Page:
Palestinian Prison in Sderot to Deter Rockets

Israel began the occupation of Gaza after the Six Day War in June 1997 when Egypt, the former ruler of Gaza, declined to take back control. In September 2005, Israel unilaterally withdrew all Jewish settlers and soldiers from Gaza. Under the Oslo Accords, the Palestinian Authority gained control of Gaza, while Israel retained control of the air space and territorial waters. Egypt retained control of the border crossing in the south. In 2006, Hamas won legislative elections in the Palestinian territories. In June 2007, after winning a civil war, Hamas replaced the Palestinian Authority as the ruler of Gaza.

Hamas was designated a terrorist organization because of its refusal to recognize Israel’s right to exist, renounce violence against Israel, and accept prior agreements between Israel and the Palestinian Authority. To limit the ability of Hamas to import weapons and smuggle terrorists into Israel, Israel imposed a blockade on Gaza. The blockade tightened restrictions on border crossings and placed restrictions on shipping.

Since 2007 thousands of rockets have been fired from Gaza into Israel. A majority of these rockets land in Sderot, an Israeli town of about 26,000 people located less than a mile from the northeastern end of Gaza. Continual rocket attacks have placed Sderot and other Israeli border towns under considerable stress. A barrage of rockets brings life to a standstill and forces schools to close.

According to a 1951 civil defense law, residential buildings and industrial buildings in Israel are required to have bomb shelters. Residents have about 30 seconds to run for cover at the sound of air raid sirens activated when incoming rockets are detected.

Israel responds to most rocket barrages by bombing military targets in Gaza while attempting to minimize civilian casualties. However, civilian casualties cannot be avoided because Hamas often embeds weapons inside schools, hospitals, mosques, and homes. To stop sustained barrages of rockets, Israeli troops entered Gaza in 2008-2009, 2012, and 2014, resulting in the deaths of almost 100 Israeli soldiers and civilians and more than 3,000 Palestinians. The imbalance in casualties inspires anti-Zionists to accuse Israel of genocide. Israel has also responded to rocket attacks with nonlethal tactics such as limiting fuel deliveries and reducing the permitted fishing area off shore.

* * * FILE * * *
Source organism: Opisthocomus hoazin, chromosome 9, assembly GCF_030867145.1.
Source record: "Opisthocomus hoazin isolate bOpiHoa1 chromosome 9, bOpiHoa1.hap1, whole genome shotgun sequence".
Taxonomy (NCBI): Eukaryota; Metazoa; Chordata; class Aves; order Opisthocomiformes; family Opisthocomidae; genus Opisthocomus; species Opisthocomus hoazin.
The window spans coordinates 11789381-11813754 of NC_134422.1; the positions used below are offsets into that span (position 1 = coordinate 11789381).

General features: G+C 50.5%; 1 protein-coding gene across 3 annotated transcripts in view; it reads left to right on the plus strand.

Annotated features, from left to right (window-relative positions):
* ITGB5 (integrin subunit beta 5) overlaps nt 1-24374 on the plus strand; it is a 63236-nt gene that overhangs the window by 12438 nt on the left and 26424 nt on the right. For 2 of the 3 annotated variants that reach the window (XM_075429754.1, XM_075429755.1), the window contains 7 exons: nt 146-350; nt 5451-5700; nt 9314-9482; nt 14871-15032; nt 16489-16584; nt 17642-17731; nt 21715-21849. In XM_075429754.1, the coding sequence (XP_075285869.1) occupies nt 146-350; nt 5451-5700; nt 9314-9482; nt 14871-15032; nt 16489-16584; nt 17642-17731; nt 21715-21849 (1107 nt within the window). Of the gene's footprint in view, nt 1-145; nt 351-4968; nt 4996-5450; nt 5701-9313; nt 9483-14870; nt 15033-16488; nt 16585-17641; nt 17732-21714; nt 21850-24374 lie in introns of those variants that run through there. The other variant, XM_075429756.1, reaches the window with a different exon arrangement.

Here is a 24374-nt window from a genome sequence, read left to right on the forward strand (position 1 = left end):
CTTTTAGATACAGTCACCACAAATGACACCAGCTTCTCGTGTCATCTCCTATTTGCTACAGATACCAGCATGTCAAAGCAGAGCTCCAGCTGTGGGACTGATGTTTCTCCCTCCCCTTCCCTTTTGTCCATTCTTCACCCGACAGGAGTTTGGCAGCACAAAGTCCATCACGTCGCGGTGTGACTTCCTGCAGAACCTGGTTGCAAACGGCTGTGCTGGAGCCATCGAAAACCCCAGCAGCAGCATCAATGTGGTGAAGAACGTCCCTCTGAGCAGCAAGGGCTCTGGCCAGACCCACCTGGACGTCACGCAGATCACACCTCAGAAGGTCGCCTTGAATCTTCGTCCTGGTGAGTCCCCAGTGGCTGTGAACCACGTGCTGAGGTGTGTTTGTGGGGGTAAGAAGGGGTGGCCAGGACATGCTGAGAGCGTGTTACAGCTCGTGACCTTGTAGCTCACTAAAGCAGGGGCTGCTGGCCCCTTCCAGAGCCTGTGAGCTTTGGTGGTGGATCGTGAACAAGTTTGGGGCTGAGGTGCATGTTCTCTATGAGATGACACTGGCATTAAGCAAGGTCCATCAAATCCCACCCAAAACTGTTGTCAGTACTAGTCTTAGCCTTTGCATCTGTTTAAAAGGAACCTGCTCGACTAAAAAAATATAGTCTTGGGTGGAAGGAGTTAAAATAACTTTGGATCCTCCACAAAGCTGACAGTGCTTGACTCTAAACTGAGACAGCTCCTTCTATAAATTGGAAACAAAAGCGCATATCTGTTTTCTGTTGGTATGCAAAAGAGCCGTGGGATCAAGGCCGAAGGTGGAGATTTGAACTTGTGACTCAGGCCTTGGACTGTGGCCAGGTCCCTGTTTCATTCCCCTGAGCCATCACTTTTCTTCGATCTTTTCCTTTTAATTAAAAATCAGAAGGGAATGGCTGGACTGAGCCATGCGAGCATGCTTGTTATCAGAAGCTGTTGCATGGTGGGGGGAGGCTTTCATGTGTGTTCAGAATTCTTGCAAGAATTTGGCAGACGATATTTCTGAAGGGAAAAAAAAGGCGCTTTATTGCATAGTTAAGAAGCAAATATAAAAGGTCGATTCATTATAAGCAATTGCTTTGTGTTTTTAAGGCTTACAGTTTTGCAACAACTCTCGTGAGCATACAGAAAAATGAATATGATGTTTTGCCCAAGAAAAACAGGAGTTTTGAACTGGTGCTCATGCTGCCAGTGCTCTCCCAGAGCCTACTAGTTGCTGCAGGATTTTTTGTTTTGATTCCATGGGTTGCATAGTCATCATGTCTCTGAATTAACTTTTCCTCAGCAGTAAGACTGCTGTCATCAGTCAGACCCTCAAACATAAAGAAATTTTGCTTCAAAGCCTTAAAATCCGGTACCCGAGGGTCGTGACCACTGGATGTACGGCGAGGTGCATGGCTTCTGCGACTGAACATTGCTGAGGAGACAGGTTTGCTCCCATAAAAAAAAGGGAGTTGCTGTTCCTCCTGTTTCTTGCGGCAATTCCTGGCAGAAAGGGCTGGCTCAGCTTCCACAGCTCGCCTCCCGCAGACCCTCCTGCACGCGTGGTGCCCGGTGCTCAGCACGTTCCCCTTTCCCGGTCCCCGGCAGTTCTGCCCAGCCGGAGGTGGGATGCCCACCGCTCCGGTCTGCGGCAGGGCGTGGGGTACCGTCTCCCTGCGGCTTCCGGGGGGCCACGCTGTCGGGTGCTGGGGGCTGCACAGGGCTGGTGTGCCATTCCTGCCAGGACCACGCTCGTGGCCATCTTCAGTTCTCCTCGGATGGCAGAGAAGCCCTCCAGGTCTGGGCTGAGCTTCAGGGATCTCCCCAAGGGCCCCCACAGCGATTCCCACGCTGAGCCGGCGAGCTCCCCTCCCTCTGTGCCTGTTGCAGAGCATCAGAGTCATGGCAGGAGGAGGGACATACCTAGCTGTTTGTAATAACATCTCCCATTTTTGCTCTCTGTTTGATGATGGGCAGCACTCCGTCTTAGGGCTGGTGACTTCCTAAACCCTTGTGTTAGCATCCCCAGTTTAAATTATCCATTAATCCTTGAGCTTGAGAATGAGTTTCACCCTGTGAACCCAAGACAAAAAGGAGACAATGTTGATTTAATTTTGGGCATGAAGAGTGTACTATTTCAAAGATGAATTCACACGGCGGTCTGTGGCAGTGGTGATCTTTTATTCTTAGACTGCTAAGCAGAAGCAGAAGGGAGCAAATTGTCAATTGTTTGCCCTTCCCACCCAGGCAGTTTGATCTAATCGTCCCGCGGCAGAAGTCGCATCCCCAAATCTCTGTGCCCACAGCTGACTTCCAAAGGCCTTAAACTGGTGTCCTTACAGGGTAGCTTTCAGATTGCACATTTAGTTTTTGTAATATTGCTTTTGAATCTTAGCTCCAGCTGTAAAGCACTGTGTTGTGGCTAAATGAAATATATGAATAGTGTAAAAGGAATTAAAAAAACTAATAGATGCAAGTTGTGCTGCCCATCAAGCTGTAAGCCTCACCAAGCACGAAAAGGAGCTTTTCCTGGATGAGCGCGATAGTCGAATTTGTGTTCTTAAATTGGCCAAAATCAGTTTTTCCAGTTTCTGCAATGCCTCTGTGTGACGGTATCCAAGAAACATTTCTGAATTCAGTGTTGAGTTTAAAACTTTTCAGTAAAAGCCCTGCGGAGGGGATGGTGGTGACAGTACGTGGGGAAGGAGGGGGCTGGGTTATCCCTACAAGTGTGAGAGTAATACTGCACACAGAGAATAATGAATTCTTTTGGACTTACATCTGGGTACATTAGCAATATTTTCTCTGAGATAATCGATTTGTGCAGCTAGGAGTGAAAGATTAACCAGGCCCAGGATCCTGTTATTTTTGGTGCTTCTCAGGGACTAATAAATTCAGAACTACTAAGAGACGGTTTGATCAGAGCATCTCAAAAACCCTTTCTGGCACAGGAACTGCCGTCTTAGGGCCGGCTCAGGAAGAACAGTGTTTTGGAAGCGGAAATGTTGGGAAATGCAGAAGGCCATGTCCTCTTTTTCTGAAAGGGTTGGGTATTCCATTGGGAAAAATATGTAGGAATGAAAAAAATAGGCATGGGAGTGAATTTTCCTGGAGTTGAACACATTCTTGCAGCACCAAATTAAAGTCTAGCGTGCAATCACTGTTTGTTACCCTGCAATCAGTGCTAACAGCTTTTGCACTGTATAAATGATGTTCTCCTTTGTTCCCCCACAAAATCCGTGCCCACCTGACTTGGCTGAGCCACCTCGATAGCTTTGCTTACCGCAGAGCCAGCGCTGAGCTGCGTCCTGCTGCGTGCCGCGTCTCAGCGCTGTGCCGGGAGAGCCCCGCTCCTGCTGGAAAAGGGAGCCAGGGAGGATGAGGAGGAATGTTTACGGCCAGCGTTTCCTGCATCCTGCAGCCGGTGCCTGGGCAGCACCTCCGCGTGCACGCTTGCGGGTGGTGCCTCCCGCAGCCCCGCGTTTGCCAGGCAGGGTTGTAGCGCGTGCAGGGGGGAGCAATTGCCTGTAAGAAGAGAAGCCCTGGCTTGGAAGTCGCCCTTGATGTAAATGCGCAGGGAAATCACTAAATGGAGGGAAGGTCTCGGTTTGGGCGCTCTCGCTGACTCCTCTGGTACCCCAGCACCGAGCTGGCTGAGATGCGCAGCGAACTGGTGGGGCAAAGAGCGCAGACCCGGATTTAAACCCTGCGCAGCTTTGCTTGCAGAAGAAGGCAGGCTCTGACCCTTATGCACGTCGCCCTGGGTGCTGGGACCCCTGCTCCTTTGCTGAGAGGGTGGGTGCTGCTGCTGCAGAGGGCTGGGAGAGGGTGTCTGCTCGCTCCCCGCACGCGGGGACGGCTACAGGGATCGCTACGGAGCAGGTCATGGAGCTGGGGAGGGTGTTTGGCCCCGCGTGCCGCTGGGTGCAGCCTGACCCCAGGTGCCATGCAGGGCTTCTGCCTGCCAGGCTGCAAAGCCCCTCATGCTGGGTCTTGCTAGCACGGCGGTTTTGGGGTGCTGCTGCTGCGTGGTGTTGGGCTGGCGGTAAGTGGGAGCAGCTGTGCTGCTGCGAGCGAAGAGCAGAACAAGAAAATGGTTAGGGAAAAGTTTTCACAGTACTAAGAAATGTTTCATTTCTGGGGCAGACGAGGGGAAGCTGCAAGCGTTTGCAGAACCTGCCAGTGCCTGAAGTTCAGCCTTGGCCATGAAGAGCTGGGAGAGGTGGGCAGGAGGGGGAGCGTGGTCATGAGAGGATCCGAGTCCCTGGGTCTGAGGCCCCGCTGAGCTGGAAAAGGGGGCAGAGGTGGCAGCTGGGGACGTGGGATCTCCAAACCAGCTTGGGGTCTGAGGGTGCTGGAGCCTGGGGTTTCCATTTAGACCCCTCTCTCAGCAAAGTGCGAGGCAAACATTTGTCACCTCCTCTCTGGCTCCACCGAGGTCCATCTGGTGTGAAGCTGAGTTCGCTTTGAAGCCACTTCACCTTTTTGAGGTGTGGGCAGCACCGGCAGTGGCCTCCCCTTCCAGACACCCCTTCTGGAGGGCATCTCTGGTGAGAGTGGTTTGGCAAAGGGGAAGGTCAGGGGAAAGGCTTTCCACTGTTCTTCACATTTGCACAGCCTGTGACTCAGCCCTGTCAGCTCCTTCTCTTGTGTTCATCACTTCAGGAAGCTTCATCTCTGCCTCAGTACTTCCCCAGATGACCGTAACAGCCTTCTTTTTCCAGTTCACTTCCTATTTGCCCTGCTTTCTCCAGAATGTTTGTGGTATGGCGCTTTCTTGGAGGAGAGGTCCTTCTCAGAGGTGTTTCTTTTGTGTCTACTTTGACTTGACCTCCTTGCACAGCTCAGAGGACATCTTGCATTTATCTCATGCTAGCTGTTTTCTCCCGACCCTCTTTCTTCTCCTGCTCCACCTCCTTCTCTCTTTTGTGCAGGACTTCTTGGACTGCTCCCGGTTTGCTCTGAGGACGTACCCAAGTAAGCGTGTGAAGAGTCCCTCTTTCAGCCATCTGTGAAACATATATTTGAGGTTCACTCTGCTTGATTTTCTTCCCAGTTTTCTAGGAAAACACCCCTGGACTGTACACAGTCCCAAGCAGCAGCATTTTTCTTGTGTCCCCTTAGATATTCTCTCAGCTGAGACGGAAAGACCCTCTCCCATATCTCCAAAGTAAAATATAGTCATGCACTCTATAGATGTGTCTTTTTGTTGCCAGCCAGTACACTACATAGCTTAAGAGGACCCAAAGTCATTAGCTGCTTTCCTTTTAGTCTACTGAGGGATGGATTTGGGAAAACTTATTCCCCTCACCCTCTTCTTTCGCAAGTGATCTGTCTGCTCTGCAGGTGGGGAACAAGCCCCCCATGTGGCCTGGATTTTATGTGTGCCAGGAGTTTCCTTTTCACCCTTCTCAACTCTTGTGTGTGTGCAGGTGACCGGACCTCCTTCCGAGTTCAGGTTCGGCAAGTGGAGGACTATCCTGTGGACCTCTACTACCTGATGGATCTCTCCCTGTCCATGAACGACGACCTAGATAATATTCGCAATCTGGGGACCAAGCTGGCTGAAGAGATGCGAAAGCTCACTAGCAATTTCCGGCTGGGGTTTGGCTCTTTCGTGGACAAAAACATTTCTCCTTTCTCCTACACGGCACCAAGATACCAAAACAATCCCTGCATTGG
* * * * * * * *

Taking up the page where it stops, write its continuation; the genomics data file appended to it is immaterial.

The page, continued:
B’Tselem (Israeli Information Center for Human Rights) reports that Israel holds over 4,200 Palestinian prisoners of whom about 270 are from Gaza.

Here is a suggestion for a new nonlethal project that may deter or at least reduce rocket attacks from Gaza. Why not transfer all Palestinian inmates of Israeli prisons to Sderot? As the primary target of rockets shot from Gaza, Sderot would be an ideal site for a new prison to hold all Palestinians incarcerated in Israel. A new prison would enable Palestinian guests of the Israeli prison system to share the excitement of their Israeli civilian neighbors as they sprint towards underground bomb shelters at the sound of air raid sirens. The exodus of prisoners might be slowed by extra time needed to unlock cells. As an inducement to accept a Palestinian prison in Sderot, Israel could admit visitors from Gaza every Sunday in the absence of rocket attacks during the previous week. Of course, a prison in Sderot for Palestinians jailed in Israel will deter rocket attacks on southern Israel only to the extent that the desire of Hamas to safeguard Palestinian lives is greater than their desire to kill Israelis.

About the Author
Ted Sheskin is an emeritus professor of industrial engineering and the author of a textbook, Markov Chains and Decision Processes for Engineers and Managers. He has published peer-reviewed papers on engineering systems and mathematical algorithms. His letters to editors addressing politics, economic policy, and issues facing Israel and American Jews have appeared in the NY Times, Daily News, Cleveland Plain Dealer, Cleveland Jewish News, Jewish Week, and Jewish Voice.
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